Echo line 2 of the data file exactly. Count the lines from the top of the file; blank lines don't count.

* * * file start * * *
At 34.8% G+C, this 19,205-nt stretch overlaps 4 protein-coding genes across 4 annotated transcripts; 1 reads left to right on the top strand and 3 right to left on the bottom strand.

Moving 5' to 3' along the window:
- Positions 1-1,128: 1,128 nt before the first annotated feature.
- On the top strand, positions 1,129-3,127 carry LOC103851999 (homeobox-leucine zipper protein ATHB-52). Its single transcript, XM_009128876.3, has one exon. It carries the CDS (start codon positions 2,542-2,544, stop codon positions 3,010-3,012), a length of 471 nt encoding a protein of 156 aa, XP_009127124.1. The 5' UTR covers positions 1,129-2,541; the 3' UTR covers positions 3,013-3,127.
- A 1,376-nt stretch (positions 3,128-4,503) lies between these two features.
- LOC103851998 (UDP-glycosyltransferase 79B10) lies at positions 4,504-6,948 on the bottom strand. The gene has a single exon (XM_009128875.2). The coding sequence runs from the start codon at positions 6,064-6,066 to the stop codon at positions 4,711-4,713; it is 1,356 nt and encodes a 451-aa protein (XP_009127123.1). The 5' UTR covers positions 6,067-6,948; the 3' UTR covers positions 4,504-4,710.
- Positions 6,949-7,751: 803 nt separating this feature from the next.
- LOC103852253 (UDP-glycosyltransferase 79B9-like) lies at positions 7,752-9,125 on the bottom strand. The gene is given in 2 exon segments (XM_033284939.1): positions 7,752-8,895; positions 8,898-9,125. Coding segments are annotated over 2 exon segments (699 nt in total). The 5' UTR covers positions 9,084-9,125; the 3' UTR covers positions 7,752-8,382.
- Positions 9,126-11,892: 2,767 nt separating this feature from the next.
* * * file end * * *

Moving 5' to 3' along the window: